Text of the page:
Longitudinal modeling has long been a central focus of research in Developmental Science and Education. In early childhood education research, correlational methods are often used to pinpoint early-life characteristics that strongly predict long-run developmental trajectories. The current talk will explore whether these models can inform causal theories regarding the development of early cognitive and self-regulatory capacities, drawing on Watts’ longitudinal work on early mathematics achievement and delay of gratification. These studies have examined whether early interventions should target specific developmental processes with the goal of producing long-run impacts on children’s outcomes. Watts argues that early childhood education researchers should consider the multiple developmental systems that give rise to variation in key measures of early skills and behaviors, and researchers should carefully consider how interventions might affect these capacities when pursuing longitudinal models.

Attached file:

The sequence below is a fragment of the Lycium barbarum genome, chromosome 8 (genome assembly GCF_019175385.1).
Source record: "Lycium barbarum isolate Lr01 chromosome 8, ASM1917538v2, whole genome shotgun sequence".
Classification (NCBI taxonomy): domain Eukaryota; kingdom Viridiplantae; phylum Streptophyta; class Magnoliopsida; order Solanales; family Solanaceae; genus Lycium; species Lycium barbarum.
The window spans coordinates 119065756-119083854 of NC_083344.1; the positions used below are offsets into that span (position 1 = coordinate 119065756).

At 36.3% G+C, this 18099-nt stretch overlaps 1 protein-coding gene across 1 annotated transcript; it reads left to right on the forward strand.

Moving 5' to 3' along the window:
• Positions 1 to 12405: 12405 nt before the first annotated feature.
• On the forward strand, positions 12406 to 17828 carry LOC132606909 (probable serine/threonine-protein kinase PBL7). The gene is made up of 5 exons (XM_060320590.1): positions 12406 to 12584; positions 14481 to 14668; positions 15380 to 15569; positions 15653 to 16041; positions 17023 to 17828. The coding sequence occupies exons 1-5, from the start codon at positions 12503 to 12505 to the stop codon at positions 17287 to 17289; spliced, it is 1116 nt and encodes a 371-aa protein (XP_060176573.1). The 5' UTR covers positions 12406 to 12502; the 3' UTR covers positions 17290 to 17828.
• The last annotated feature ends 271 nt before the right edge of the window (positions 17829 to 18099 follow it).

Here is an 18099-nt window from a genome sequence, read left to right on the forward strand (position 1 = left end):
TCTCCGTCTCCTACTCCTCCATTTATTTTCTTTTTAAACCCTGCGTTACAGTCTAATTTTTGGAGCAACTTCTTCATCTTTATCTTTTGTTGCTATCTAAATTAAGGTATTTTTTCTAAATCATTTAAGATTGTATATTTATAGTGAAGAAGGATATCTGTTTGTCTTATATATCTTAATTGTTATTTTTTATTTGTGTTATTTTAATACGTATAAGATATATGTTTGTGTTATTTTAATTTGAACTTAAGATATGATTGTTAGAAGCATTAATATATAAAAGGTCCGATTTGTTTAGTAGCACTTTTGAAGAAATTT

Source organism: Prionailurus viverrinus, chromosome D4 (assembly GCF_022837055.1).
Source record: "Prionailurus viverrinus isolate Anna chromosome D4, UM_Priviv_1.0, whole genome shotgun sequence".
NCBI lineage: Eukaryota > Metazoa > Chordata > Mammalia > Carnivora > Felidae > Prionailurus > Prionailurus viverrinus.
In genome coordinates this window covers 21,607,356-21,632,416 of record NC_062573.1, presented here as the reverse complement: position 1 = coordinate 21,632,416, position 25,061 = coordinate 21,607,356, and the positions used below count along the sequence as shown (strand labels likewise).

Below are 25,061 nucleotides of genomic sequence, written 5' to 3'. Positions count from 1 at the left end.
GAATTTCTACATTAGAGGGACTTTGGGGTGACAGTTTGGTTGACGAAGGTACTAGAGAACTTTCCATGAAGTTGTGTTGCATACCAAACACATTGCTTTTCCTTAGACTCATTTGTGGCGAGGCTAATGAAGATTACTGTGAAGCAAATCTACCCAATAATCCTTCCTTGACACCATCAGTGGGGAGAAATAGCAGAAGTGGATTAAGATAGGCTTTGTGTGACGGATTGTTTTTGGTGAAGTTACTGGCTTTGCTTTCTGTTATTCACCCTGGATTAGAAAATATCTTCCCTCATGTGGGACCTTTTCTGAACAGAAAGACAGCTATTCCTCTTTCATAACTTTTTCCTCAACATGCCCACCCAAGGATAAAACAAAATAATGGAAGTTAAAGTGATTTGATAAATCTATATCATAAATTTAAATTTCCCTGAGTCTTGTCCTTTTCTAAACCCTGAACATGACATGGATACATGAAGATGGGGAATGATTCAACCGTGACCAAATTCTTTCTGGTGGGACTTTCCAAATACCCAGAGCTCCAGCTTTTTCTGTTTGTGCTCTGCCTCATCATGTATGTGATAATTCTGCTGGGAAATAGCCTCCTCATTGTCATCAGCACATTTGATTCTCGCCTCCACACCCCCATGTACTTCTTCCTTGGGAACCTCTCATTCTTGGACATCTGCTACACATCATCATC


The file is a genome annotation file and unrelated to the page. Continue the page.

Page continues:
Tyler Watts is a Research Assistant Professor and Postdoctoral Scholar in the Steinhardt School of Culture, Education and Human Development at New York University. He received his Ph.D. in Education in 2017 from the University of California, Irvine, where he was advised by Greg Duncan. Watts studies educational policies designed to promote the cognitive and socio-emotional development of children from underserved communities. Much of Watts’ work has focused on preschool programs, and his published research has examined the role that early interventions play in shaping children’s long-term developmental outcomes. Currently, Watts is working with Cybele Raver at NYU on the Chicago School Readiness Project, an early childhood intervention that was tested in inner-city Head Start centers. Watts' work on the project has focused on evaluating the effects of the early intervention on adolescent measures of neurocognitive ability and behavioral functioning. Watts' other recent work has examined the connection between school-related achievement skills and adult labor market outcomes.